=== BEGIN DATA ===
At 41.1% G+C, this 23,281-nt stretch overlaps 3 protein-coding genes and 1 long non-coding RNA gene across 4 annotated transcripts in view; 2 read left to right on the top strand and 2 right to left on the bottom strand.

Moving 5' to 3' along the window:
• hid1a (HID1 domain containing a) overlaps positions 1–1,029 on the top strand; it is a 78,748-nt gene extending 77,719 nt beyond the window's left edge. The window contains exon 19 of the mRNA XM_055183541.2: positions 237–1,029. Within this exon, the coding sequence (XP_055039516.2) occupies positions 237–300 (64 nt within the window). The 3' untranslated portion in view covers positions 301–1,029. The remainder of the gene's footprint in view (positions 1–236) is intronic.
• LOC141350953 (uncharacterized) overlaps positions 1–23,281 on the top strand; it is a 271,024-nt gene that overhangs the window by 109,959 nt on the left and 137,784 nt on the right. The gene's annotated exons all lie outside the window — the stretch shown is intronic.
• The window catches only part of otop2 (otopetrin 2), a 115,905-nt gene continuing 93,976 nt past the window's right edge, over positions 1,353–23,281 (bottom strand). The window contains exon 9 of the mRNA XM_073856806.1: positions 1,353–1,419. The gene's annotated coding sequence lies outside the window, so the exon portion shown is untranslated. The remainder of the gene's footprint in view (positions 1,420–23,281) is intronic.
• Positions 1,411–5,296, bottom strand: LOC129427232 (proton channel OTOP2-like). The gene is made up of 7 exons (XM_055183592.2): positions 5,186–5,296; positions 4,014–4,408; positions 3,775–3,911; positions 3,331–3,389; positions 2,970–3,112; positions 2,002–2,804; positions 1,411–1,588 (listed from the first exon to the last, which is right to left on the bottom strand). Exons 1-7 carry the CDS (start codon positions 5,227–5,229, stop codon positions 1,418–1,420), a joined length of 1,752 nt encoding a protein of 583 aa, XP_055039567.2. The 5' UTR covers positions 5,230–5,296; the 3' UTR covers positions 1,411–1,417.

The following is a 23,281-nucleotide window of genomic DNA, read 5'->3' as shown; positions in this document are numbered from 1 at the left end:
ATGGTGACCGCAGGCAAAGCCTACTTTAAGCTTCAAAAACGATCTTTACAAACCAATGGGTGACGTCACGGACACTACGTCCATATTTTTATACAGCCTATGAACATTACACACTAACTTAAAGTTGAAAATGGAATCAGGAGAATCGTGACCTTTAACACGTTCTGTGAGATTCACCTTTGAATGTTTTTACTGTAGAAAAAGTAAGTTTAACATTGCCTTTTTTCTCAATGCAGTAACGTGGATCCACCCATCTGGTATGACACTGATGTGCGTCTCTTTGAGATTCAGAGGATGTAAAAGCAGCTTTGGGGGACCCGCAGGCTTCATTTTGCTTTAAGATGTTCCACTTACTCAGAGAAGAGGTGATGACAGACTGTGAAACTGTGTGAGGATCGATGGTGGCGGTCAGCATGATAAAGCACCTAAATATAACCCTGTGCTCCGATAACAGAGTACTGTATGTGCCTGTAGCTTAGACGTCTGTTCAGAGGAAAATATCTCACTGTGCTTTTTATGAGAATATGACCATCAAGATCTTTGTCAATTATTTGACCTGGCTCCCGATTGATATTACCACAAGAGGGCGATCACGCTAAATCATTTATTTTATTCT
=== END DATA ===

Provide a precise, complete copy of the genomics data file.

At 41.1% G+C, this 23,281-nt stretch overlaps 3 protein-coding genes and 1 long non-coding RNA gene across 4 annotated transcripts in view; 2 read left to right on the top strand and 2 right to left on the bottom strand.

Moving 5' to 3' along the window:
• hid1a (HID1 domain containing a) overlaps positions 1–1,029 on the top strand; it is a 78,748-nt gene extending 77,719 nt beyond the window's left edge. The window contains exon 19 of the mRNA XM_055183541.2: positions 237–1,029. Within this exon, the coding sequence (XP_055039516.2) occupies positions 237–300 (64 nt within the window). The 3' untranslated portion in view covers positions 301–1,029. The remainder of the gene's footprint in view (positions 1–236) is intronic.
• LOC141350953 (uncharacterized) overlaps positions 1–23,281 on the top strand; it is a 271,024-nt gene that overhangs the window by 109,959 nt on the left and 137,784 nt on the right. The gene's annotated exons all lie outside the window — the stretch shown is intronic.
• The window catches only part of otop2 (otopetrin 2), a 115,905-nt gene continuing 93,976 nt past the window's right edge, over positions 1,353–23,281 (bottom strand). The window contains exon 9 of the mRNA XM_073856806.1: positions 1,353–1,419. The gene's annotated coding sequence lies outside the window, so the exon portion shown is untranslated. The remainder of the gene's footprint in view (positions 1,420–23,281) is intronic.
• Positions 1,411–5,296, bottom strand: LOC129427232 (proton channel OTOP2-like). The gene is made up of 7 exons (XM_055183592.2): positions 5,186–5,296; positions 4,014–4,408; positions 3,775–3,911; positions 3,331–3,389; positions 2,970–3,112; positions 2,002–2,804; positions 1,411–1,588 (listed from the first exon to the last, which is right to left on the bottom strand). Exons 1-7 carry the CDS (start codon positions 5,227–5,229, stop codon positions 1,418–1,420), a joined length of 1,752 nt encoding a protein of 583 aa, XP_055039567.2. The 5' UTR covers positions 5,230–5,296; the 3' UTR covers positions 1,411–1,417.

The following is a 23,281-nucleotide window of genomic DNA, read 5'->3' as shown; positions in this document are numbered from 1 at the left end:
ATGGTGACCGCAGGCAAAGCCTACTTTAAGCTTCAAAAACGATCTTTACAAACCAATGGGTGACGTCACGGACACTACGTCCATATTTTTATACAGCCTATGAACATTACACACTAACTTAAAGTTGAAAATGGAATCAGGAGAATCGTGACCTTTAACACGTTCTGTGAGATTCACCTTTGAATGTTTTTACTGTAGAAAAAGTAAGTTTAACATTGCCTTTTTTCTCAATGCAGTAACGTGGATCCACCCATCTGGTATGACACTGATGTGCGTCTCTTTGAGATTCAGAGGATGTAAAAGCAGCTTTGGGGGACCCGCAGGCTTCATTTTGCTTTAAGATGTTCCACTTACTCAGAGAAGAGGTGATGACAGACTGTGAAACTGTGTGAGGATCGATGGTGGCGGTCAGCATGATAAAGCACCTAAATATAACCCTGTGCTCCGATAACAGAGTACTGTATGTGCCTGTAGCTTAGACGTCTGTTCAGAGGAAAATATCTCACTGTGCTTTTTATGAGAATATGACCATCAAGATCTTTGTCAATTATTTGACCTGGCTCCCGATTGATATTACCACAAGAGGGCGATCACGCTAAATCATTTATTTTATTCT